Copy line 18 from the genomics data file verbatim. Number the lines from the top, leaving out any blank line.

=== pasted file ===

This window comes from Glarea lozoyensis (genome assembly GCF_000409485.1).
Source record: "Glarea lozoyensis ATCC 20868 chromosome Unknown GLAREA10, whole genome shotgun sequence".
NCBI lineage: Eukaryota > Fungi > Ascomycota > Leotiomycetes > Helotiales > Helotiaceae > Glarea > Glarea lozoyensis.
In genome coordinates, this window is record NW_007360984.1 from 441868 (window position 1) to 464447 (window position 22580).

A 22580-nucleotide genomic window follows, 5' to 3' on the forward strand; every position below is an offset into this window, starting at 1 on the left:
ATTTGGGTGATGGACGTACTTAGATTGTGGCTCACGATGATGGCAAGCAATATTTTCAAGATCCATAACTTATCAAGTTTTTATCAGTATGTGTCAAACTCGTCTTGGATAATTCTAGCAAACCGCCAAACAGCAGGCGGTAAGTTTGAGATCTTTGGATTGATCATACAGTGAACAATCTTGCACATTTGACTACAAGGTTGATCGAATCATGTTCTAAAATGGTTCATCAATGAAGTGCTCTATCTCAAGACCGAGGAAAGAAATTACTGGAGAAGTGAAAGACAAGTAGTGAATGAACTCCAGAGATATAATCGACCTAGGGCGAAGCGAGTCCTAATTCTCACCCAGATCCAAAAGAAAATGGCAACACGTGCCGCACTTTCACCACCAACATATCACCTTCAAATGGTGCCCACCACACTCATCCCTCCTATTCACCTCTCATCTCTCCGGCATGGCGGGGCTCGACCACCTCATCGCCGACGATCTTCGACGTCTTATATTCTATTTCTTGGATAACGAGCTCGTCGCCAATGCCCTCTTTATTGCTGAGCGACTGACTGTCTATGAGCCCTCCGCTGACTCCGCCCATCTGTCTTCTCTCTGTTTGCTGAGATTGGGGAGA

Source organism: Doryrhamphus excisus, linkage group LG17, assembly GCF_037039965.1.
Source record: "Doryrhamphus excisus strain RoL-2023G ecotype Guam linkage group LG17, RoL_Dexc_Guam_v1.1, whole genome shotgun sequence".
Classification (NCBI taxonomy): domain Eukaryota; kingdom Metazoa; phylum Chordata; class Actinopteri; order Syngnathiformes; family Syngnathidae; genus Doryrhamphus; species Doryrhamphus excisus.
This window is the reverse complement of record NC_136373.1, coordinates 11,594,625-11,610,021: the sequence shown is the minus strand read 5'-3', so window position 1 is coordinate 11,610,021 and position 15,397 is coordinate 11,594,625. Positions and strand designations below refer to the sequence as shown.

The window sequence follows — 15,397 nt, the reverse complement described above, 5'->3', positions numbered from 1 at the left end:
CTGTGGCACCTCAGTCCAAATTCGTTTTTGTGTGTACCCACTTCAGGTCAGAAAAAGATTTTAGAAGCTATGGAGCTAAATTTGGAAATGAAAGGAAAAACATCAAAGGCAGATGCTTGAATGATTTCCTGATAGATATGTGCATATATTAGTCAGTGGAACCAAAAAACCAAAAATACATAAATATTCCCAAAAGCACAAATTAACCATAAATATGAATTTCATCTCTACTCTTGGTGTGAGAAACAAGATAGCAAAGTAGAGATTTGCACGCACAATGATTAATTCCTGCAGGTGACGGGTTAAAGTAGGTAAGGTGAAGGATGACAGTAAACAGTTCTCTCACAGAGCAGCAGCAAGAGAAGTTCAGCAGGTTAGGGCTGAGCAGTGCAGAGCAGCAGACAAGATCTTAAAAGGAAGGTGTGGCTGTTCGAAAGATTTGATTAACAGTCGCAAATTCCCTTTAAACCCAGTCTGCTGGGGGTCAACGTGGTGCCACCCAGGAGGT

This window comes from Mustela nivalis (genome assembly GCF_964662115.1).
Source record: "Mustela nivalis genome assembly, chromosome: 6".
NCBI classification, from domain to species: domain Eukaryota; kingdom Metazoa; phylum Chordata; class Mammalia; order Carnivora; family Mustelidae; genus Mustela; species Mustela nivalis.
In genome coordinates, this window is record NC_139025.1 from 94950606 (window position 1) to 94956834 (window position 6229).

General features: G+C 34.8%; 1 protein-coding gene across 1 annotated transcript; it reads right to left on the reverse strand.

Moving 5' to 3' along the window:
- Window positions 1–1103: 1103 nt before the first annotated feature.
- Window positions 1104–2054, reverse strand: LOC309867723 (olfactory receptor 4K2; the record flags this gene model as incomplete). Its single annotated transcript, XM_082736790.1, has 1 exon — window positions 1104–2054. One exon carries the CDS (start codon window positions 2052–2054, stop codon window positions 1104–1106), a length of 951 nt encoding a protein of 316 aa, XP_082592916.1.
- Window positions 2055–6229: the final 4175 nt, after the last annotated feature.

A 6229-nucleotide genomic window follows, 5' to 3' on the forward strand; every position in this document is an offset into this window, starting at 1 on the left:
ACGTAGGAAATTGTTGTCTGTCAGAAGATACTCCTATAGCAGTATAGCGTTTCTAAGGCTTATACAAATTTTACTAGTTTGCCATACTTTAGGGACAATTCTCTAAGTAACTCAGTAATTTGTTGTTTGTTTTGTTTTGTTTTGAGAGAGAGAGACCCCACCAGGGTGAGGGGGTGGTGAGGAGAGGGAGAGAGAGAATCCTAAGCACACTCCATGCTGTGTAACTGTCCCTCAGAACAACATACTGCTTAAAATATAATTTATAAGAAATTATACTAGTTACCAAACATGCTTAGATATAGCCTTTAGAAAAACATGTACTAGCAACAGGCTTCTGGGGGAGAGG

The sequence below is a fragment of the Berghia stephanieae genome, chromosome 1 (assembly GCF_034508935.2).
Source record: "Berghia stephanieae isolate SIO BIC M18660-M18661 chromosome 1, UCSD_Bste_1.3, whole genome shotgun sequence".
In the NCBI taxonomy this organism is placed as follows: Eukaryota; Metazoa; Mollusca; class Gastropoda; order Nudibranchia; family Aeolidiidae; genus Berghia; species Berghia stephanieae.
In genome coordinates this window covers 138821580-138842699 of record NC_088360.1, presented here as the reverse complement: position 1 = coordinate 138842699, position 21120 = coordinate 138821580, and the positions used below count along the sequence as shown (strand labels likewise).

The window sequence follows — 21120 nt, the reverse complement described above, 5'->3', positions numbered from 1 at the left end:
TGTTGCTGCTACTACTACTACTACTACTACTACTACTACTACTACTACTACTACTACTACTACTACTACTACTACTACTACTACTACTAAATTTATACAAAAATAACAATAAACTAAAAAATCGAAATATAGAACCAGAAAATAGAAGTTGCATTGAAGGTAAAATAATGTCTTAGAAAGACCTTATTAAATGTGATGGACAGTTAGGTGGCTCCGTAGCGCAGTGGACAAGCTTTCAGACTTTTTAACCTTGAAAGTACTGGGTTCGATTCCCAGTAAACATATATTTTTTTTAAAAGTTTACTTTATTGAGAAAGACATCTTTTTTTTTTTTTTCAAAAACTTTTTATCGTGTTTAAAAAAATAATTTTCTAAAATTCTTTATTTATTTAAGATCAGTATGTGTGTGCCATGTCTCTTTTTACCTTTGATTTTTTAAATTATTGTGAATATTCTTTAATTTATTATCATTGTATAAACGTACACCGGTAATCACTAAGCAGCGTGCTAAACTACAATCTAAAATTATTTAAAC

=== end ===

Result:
Moving 5' to 3' along the window: